Sometime in 2008, a couple of volunteers started hauling a bag of books to the Deepalaya School, where they read aloud from picture books to a group of eleven-, twelve- and thirteen-year-olds. The kids listened to the stories and discussed what they thought about the ideas in the stories – the idea of travel in a story about Ibn Batuta, the idea of caste in a story in which a mother reminded her daughter that her friendship with a lower-caste girl was to be confined to school. They also discussed how stories were made – out of literal and figurative language, out of characters and plot. Each session ended with the dozen-plus children borrowing a book to take home and read.
“We didn’t think of ourselves as a library then,” says Mridula Koshy, “but looking back on it I think we were already a library though the room with 3,000 books was still a few years in our future. We were a library because we were lending and borrowing books and because we were a space that sponsored thinking.”
Over to Koshy: “We have two purposes: to put books in the hands of our members, and to read aloud to children as a way of modelling what reading for thinking looks like. The reading most of us were taught in the Indian school curriculum has little to do with the pleasures of thinking. When volunteers read aloud from books to children, they read not only the words within, but also give voice to their pleasure in thinking about those words. Kids learn to listen to both voices when they themselves read: the voice that reads the author’s words and the second voice which thinks about the words.”
“Our read-alouds are conducted according to age. So the oldest children might discuss metaphors in response to a reading and the younger ones goof around with rhymes they create in response to another reading. The youngest children – ages four to six – are introduced to books in a programme called Head Start to Reading. Here they are welcomed with a song , they make friends, listen to stories about Clifford the Big Red Dog or Ekki Dokki, the story of two sisters, one good and one bad, they play with dolls and solve puzzles, share a snack of juice and biscuits and leave with a book for the week.”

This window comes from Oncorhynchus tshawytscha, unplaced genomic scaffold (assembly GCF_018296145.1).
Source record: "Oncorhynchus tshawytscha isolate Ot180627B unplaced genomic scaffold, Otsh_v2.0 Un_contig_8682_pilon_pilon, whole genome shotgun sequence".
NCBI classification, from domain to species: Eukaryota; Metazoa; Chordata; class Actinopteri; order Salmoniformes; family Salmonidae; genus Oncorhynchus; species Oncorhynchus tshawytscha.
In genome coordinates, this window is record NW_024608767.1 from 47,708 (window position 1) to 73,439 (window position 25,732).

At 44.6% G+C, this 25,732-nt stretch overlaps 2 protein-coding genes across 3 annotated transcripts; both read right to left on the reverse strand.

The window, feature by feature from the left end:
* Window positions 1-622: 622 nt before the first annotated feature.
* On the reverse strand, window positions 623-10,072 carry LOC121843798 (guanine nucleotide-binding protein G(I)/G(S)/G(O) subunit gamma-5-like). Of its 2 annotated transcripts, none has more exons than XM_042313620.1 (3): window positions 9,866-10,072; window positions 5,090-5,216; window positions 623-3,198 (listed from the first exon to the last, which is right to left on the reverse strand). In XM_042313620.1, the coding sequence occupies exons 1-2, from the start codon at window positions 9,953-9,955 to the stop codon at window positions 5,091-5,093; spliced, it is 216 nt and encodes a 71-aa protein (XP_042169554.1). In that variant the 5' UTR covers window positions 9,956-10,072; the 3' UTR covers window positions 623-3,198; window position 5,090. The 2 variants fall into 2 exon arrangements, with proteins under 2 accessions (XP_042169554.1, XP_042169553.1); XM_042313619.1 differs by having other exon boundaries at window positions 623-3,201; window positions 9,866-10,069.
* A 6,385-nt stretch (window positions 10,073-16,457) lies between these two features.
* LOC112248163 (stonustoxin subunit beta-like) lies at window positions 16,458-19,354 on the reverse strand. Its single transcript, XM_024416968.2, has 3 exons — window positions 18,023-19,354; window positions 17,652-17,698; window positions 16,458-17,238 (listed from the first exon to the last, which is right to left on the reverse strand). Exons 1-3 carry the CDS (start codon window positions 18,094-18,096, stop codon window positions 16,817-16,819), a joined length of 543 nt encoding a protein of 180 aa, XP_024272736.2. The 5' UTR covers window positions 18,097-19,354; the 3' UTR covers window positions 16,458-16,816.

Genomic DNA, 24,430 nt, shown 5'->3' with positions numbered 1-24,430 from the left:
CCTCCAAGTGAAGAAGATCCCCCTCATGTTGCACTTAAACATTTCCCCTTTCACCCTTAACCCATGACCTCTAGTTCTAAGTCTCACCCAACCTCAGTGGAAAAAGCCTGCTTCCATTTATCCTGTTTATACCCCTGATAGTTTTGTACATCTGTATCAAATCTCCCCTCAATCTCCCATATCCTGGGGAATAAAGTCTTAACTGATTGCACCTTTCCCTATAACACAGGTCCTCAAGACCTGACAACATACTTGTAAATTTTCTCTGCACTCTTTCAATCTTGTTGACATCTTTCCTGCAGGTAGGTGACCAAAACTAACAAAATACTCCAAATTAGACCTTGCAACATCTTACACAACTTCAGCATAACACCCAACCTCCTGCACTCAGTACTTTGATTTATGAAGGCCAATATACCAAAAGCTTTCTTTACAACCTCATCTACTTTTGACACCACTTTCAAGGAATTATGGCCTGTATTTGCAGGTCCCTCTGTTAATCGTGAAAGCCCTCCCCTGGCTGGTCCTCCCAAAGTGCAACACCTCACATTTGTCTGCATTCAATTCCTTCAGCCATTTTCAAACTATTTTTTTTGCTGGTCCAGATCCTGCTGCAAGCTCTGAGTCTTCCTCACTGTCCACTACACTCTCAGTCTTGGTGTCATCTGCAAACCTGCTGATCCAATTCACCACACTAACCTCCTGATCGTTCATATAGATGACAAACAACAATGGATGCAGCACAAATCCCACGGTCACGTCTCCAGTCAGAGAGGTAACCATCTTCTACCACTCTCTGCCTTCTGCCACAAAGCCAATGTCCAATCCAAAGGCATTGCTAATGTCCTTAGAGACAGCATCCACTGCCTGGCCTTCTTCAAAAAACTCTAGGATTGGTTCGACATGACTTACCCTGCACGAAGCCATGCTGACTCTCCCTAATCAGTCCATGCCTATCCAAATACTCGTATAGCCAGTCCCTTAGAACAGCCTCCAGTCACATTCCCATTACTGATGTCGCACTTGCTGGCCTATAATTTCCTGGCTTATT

“Our library is run by volunteers and members (most of them children). The Library Student Council provides children with an opportunity to develop leadership skills as they take on responsibilities associated with running the library.”
“We have an honour roll programme for children to support them in becoming voracious readers. Every time a child reads ten, twenty, forty or a hundred books they receive a sweet treat and a book of their own to keep.”
“Actually there is a third reason for being: to perpetuate ourselves through the creation of new libraries. Library members are actively involved in gaining an understanding of what makes a good library. The goal is to share this knowledge with others who wish to create libraries. So the knowledge we have about which books make for good readalouds, or how to do a door-to-door community walk to enrol members is knowledge we gather so it can be used by other libraries. We are also initiating the creation of other libraries. Our second library at Sanjay Colony is under construction now and we are raising funds and collecting books to put in place a collection for that library.”
There are about 3,000 titles in the collection, of which approximately 2,400 are for children and 600, for young adults and adults. The children’s collection includes some 750 picture books. The rest of the collection is divided into Easy Fiction, General Fiction, Poetry, Graphic Books and Non-Fiction. The collection has around 900 Hindi and 2100 English titles.